-0.1*(3*K + 3)^3 = (K+1)*8*K^3 - 4*K^3*(3*K + 3)
-0.1*27*(K+1)^3 = -4*K^4 - 4*K^3
-0.1*(27*K^3 + 81*x^2 + 81*x + 27) = -4*K^4 - 4*K^3
4*K^4 + 4*K^3 - 0.1*(27*K^3 + 81*K^2 + 81*K + 27) = 0
4*K^4 + (4*K^3 - 2.7*K^3) - 8.1*K^2 - 8.1*K - 2.7 = 0
4*K^4 + 1.3*K^3 - 8.1*K^2 - 8.1*K - 2.7 = 0
The graph of this equation looks like this:
FIXME
To solve this polynomial equation of degree 4, use your favorite symbolic calculator, such as GNU Octave. Don't worry if you're not familiar with GNU Octave, here are the 2 links that we need:
Here are the GNU Octave commands to find the roots:
format long;
c = [ 4, 1.3, -8.1, -8.1, -2.7 ];
roots ( c )
The 4 roots are:
Root | Real | Imaginary |
---|---|---|
1 | +1.701540198866824 | n/a |
2 | -1.0 | n/a |
3 | -0.513270099433411 | +0.365038654326168i |
4 | -0.513270099433411 | -0.365038654326168i |
We are only interested in the first root.
Why?
x
with K = -1
is a division by zero; this omits the 2nd root.And solving for x
with K = 1.701540198866824
:
x = 2*K / (3*K + 3)
x = 2*1.701540198866824 / (3*1.701540198866824 + 3)
x = 0.419893856494786
Produces this y
value:
= (K+1)*x^3 - K*x^2
= (1.701540198866824 + 1)*0.419893856494786^3 - 1.701540198866824*0.419893856494786^2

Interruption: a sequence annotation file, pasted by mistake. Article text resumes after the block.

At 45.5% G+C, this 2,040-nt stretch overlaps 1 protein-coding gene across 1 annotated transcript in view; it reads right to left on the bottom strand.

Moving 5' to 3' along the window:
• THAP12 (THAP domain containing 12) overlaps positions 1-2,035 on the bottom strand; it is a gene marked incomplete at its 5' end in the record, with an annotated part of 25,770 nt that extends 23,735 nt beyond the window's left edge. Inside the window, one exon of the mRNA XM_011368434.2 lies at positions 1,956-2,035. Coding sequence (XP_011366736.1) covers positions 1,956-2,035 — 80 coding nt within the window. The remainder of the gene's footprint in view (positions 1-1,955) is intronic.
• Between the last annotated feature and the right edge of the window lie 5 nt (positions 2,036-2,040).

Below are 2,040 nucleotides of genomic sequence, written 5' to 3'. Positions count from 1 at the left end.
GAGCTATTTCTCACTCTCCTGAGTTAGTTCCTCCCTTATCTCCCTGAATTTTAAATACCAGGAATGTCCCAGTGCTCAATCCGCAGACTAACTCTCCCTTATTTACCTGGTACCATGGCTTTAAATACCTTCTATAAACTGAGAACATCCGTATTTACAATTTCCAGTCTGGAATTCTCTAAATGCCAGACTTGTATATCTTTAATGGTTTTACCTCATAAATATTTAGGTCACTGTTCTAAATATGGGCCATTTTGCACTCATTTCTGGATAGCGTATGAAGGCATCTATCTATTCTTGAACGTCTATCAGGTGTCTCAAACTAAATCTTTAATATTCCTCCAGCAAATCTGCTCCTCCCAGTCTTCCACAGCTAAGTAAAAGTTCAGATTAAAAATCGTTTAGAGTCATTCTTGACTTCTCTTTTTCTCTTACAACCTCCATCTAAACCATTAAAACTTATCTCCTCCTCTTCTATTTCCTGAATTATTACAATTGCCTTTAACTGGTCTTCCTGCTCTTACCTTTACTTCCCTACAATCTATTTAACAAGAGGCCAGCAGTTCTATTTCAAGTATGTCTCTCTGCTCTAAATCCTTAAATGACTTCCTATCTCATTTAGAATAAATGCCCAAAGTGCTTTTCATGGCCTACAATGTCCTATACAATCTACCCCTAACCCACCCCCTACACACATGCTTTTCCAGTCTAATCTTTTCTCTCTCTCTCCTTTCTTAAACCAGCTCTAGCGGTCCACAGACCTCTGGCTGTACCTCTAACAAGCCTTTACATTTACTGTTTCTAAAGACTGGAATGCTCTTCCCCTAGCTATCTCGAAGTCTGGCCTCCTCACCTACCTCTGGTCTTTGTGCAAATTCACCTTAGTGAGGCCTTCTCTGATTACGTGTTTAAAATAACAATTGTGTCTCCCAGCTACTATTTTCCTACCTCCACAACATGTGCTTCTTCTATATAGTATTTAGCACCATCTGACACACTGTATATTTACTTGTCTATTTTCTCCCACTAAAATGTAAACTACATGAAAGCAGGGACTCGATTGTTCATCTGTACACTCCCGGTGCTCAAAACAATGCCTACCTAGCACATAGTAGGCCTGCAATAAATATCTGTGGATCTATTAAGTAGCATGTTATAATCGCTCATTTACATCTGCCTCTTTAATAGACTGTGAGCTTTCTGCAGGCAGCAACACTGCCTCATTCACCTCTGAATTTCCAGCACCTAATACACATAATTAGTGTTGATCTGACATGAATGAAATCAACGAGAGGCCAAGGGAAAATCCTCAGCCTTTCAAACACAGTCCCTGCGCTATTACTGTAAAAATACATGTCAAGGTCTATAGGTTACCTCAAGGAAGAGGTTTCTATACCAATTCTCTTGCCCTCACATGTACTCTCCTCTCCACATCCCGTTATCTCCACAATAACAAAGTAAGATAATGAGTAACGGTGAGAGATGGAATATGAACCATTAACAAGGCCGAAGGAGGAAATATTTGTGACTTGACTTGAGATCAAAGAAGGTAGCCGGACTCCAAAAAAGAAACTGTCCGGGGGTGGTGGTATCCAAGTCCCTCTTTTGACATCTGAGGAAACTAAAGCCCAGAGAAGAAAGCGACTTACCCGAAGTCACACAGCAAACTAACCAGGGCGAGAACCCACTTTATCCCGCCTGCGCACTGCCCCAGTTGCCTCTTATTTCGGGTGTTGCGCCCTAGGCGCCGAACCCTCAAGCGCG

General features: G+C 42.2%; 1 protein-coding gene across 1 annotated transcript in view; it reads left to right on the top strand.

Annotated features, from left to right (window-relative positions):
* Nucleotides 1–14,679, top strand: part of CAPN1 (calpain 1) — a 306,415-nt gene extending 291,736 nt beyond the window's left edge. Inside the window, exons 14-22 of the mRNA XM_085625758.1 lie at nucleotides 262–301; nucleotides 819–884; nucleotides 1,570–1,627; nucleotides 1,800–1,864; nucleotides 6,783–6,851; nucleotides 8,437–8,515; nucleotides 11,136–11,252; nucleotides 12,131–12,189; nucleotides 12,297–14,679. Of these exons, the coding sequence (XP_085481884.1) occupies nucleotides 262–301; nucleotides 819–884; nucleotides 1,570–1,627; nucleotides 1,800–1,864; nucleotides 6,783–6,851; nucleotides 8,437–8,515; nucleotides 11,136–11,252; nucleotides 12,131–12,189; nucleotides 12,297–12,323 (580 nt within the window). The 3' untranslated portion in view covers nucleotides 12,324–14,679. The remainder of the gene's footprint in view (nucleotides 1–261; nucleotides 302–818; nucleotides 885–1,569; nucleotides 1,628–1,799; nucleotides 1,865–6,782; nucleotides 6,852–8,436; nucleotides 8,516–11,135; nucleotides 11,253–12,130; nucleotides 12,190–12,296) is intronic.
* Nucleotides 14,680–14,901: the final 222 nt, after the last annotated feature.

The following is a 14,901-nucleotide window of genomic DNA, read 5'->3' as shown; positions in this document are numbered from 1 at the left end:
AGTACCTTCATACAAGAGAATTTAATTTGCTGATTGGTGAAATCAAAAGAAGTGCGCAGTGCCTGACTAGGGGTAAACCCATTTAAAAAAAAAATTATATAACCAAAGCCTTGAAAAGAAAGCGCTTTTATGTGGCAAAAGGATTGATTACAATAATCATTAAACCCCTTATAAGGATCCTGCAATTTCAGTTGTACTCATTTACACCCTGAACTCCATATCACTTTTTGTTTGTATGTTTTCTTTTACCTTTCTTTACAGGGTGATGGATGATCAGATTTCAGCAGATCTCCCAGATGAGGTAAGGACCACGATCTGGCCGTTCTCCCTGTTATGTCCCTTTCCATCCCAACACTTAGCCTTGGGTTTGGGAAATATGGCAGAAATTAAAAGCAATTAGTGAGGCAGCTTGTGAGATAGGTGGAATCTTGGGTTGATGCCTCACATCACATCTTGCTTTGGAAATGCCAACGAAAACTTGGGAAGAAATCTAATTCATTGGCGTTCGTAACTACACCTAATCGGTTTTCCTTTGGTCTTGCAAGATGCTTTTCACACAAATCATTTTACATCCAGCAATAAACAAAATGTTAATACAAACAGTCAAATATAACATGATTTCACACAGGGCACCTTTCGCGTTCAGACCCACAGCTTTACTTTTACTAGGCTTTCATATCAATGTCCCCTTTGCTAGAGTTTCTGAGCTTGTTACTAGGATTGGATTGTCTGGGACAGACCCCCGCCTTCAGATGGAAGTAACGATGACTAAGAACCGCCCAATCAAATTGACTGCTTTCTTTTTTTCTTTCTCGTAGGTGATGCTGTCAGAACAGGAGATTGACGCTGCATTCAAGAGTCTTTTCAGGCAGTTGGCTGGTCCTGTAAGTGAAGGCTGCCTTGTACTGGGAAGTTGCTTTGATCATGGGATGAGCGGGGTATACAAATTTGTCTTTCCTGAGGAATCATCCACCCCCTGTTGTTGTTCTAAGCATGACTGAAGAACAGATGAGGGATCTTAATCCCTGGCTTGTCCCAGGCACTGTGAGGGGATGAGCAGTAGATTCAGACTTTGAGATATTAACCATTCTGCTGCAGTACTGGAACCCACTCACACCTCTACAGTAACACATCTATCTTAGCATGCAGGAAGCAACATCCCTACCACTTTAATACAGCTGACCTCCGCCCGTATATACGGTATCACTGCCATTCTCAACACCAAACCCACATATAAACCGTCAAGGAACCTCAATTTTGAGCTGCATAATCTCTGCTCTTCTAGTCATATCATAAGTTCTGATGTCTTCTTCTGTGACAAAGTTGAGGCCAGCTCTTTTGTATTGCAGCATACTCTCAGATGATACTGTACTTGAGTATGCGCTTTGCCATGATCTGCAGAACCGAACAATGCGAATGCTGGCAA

= -0.100000000000000
Pretty conclusive proof that value of K = 1.70158
was chosen to have -10% back.
"And now you know the rest of the story." -- Paul Harvey
Original 5 argument version:
easeInBounce: function (x, t, b, c, d) {
return c - easeOutBounce (x, d-t, 0, c, d) + b;
},
Hmm, it chains to easeOutBounce
which has this prototype:
easeOutBounce: function (x, t, b, c, d)
Since our cleaned upOutBounce()
will eventually operate on the
normalized input range [0,1] then, technically, we don't need to
know the internal details -- just as long as we keep track
of what is being passed in.
Version 1 - remove x
InBounce: function (t, b, c, d) {
return c - OutBounce (d-t, 0, c, d) + b;
},
Version 2 - replace b
= 0 and c
= 1
InBounce: function (t, d) {
return 1 - OutBounce (d-t, 0, 1, d) + 0;
},
Version 3 - remove extra OutBounce() arguments
InBounce: function (t, d) {
return 1 - OutBounce ( d-t, d);
},
Normally p = t /d
, but we have d-t / d
.
What is this equal to? With a little bit of algebra this simplies to:
= (d - t)/d
= d/d - t/d
= 1 - p
Version 4 - simplify (d-t, d)
InBounce: function ( p ) {
return 1 - OutBounce ( 1-p );
},
WOW - so much clearer. From our previous discussion of flips it should be immediately obvious that:
This is a perfect example of why simplifying is so important. The whole point of Mathematics is to communicate efficiently. When you clutter up formulas with extra crap it becomes extremely difficult to see the forest from the trees.
One-liner single argument version (1SAV):
function InBounce(p) { return 1 - OutBounce( 1-p ); }
Original 5 argument version:
easeInCirc: function (x, t, b, c, d) {
return -c * (Math.sqrt(1 - (t/=d)*t) - 1) + b;
},
Technically this easing should be called QuarterCircle
but that deviates too
much from the de facto name Circ
.
Version 0 - Don't abbreviate Circle
InCircle: function (x, t, b, c, d) {
return -c * (Math.sqrt(1 - (t/=d)*t) - 1) + b;
},